Visual Regression Testing With PhantomCSS & CasperJS: Part 1

Blog Tags: Software testing, quality assurance

Automation testing comes in many forms for functional testing and regression testing, but how do we achieve visual regression testing? Let’s talk about a test technique which automates visual testing. These test tools open the web page using a headless browser and verify that specific elements on the page—like blocks, images, colour codes, etc—are exactly the same as expected, and also take a success or failure snapshot. To achieve our goal of visual regression testing, we chose PhantomCSS.

What is PhantomCSS?

PhantomCSS is used for Visual Regression testing. It is an open source Node.js tool and built upon three components: PhantomJS, CasperJS and Resemble.js.

  • PhantomJS: This is the headless browser for page automation, and is required for capturing screenshots of the web page under test.
  • CasperJS: Navigation actions for the web page are written in CasperJS. CasperJS interacts with PhantomJS to execute these actions.
  • Resemble.js: This is the comparison buddy used to compare the current screenshot with the baseline screenshot.

So how does PhantomCSS perform visual regression testing? That’s easy—it runs as a headless browser and opens the web page, takes a screenshot of the web page or any specific element of the page, compares it with a baseline image and gives the output based on the comparison.

On executing the test for the first time, PhantomCSS takes a screenshot and saves it as the baseline image. Creating a baseline image is important, as it is used to compare results in future tests. When there is any change on the website, run PhantomCSS again, and it takes a new screenshot of the web page and compares it with the baseline image. If the new screenshot and the baseline image match, then the test will pass. If there is a difference found in both images, then the test will fail, and a new screenshot showing the difference between both will be created. This makes it very easy for you to trace the exact changes. The tolerance level for difference can be modified in your PhantomCSS file, as well as customized in the Casper test case.

Installation

Pre-Requisites:

1. Install npm on your machine using the NPM installation guide.
2. Install PhantomCSS.

npm install phantomcss casperjs phantomjs-prebuilt --save-dev

Setup:

1. Initialize an npm project.

npm init

2. Install the http-server package.

npm install http-server --save-dev

3. To run the server, let’s define a simple npm script. Just add the following scripts section to package.json

"scripts": {
"start": "http-server"
},

4. Execute the command npm start. Start the server and leave it running for now.

Creating a Test Suite

A PhantomCSS test suite is created in the form of a Node.js script. The website is visited, and a screenshot is taken and compared to the image from the previous run. Below is a simple test case based on the demo from PhantomCSS. Save the script as test.js.

var phantomcss = require('phantomcss');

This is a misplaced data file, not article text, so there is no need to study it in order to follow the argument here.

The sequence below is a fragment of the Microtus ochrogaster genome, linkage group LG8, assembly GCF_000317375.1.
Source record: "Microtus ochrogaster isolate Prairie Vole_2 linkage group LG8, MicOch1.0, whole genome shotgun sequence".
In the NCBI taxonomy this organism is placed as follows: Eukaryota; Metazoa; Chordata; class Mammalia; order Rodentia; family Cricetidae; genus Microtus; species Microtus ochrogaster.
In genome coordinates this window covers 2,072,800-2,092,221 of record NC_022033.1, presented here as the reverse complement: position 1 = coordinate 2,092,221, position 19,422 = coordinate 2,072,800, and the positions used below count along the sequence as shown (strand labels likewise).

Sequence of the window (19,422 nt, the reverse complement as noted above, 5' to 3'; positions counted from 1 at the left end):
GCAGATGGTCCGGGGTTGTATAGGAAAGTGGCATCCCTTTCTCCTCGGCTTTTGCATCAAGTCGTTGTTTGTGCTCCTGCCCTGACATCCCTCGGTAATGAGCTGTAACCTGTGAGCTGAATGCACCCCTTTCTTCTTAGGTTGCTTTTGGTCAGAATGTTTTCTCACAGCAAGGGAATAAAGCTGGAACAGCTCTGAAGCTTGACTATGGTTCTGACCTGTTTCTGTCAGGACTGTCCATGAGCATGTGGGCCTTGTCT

// start a casper test
casper.test.begin('Tags', function(test) {

phantomcss.init({
rebase: casper.cli.get('rebase')
});

// open page
casper.start('URL');

// set your preferred view port size
casper.viewport(1024, 768);

casper.then(function() {
// take the screenshot of the whole body element and save it under "body.png". The first parameter is actually a CSS selector
phantomcss.screenshot('body', 'body');
});

casper.then(function now_check_the_screenshots() {
// compare screenshots
phantomcss.compareAll();
});

// run tests
casper.run(function() {
console.log('\nTest Completed.');
casper.test.done();
});
});

The test will open the website mentioned in your testcase.js file, take a screenshot of the body element and save it under screenshots/body.png.

Once we have the test itself in place, all that’s left is to define a script to run the test. Let’s add the following script to package.json next to start:

"test": "casperjs test testcase.js"

You can now run it by executing the following command:

npm test

You just successfully ran the first test and created baseline screenshots. Check out the screenshot folder. The baseline screenshot is taken and used to compare with the test output in the future. Next, re-run the test; the tests will pass until any CSS regression is found.

Baseline screenshot in visual regression testing

Failure folder for visual regression testing

If there is any change in CSS/blocks, or any regression issue found while running tests, the error screenshot is saved in the Failure folder. For instance, if we make changes on the web page and run the test, the test will fail and a failure screenshot will be added so that you can easily trace the difference.

A failed test case will show the mismatch percentage of pixels between the base image and the next run.

Failure screenshots in visual regression testing

Please leave a comment below if you found this blog informative or have any questions.

Part 2 of this post will cover the customizations and functions we will generally need in a test case.